RIFLE, Colo. --
Active, Air National Guard and Reserve Airmen gathered in Colorado and Wyoming for 22nd Air Force’s flagship exercise Rally in the Rockies Sept. 12-17, 2021, which is designed to develop Airmen for combat operations by challenging them with realistic scenarios that support a full spectrum of operations during military actions, operations or hostile environments.
One of the three locations for the exercise was at the Rifle Garfield County Airport, Rifle, Colorado. More than 100 Airmen were at Rifle taking part in the air operations portion of the exercise and honing expeditionary skill sets by taking part in Multi-Capable Airmen training where they learned skills from various Air Force jobs to include wet-wing defueling and Tactical Combat Casualty Care.
“The exercise is designed to enhance our capabilities, such as Agile Combat Employment, deployment and Agile Combat Support,” said Maj. Christopher “Crash” Acs, 327th Airlift Squadron pilot with the Air Force Reserve’s 913th Airlift Group at Little Rock Air Force Base, Arkansas, and is the exercise planner and detachment commander at Rifle. “We are preparing Reserve and National Guard units to execute at the speed and range required to take on near-peer adversaries with a minimal foot print from austere environments to become more agile in mission execution and more resilient in our capability.”
For the exercise, Rifle is a Forward Operating Base, with dispersed operations from Peterson Space Force Base, Colorado, the Main Operating Base for the exercise. Four A-10 Thunderbolt IIs with the “Bulldogs,” aka the 354th Fighter Squadron at Davis-Monthan Air Force Base, Arizona, were at Rifle as part of the exercise and C-130s flew in to support them.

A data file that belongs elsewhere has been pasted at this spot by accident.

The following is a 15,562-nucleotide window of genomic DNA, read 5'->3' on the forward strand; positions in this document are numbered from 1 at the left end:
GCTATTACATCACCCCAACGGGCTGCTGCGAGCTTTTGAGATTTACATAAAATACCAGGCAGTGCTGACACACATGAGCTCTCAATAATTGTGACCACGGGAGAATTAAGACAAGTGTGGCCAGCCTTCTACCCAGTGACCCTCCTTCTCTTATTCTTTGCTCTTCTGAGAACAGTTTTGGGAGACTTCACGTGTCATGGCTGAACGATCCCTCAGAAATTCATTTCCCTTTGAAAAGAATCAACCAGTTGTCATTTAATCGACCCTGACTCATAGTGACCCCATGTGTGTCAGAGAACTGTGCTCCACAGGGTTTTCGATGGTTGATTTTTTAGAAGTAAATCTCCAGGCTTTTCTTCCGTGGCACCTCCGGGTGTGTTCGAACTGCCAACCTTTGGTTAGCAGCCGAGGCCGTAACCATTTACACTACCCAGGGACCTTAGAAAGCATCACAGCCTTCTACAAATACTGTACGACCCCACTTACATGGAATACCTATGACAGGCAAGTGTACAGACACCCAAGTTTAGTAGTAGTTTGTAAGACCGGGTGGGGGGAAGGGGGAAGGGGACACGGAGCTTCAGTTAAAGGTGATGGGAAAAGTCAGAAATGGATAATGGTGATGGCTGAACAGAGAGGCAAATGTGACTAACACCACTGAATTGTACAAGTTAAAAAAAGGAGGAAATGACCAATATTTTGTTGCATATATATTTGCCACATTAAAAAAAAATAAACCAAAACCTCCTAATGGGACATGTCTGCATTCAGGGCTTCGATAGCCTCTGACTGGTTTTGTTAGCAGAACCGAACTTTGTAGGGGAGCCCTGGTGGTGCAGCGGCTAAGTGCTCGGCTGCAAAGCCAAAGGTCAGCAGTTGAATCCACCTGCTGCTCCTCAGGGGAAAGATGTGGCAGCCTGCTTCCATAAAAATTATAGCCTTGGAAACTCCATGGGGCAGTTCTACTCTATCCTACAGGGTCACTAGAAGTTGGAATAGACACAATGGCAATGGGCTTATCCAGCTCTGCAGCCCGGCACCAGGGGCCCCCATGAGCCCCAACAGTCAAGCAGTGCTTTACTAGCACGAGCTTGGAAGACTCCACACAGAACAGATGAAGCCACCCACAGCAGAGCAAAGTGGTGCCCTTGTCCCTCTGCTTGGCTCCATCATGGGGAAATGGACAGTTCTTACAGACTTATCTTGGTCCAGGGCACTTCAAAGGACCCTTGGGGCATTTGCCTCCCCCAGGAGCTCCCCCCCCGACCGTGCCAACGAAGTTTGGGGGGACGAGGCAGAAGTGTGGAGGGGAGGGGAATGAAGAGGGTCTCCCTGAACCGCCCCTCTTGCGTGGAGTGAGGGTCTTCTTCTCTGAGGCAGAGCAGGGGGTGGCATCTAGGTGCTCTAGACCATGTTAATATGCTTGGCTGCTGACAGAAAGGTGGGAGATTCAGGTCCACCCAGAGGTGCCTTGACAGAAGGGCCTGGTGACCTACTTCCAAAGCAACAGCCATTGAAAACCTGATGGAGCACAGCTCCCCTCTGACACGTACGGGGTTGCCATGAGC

When at a forward location, the goal is to operate with a small footprint, meaning a small number of Airmen who need to be agile in their ability to carry out the mission. To prepare Airmen the exercise also focused on Multi-Capable Airmen training.
“We are having Airmen learn capabilities outside their day-to-day jobs to help them take on future challenges they may encounter by increasing their readiness and expanding their war-fighting capabilities in a expeditionary environment,” said Chief Master Sgt. Timothy Nugent, 22nd Air Force, Dobbins Air Reserve Base, Georgia, logistics planner and exercise lead for MCA training. “We have aerial porters, maintainers, security forces, and medical technicians doing things outside their career field and that’s by design.”
The Airmen learned a variety of skills to include wet-wing defueling, Tactical Combat Casualty Care, forklift driving, pallet build up and radio communication familiarization.
For most Logistics Readiness Airmen, or fuels technicians, it’s out of the norm for them to wet-wing defuel. A wet-wing defuel procedure is used to quickly transfer fuel from one aircraft to another in forward operating bases where they don’t have an established fuel storage facility. The aircraft lands, keeps engines running, and on-site ground crews transfer the fuel from the wing to a fuel truck. The fuel truck then transfers that fuel to another aircraft.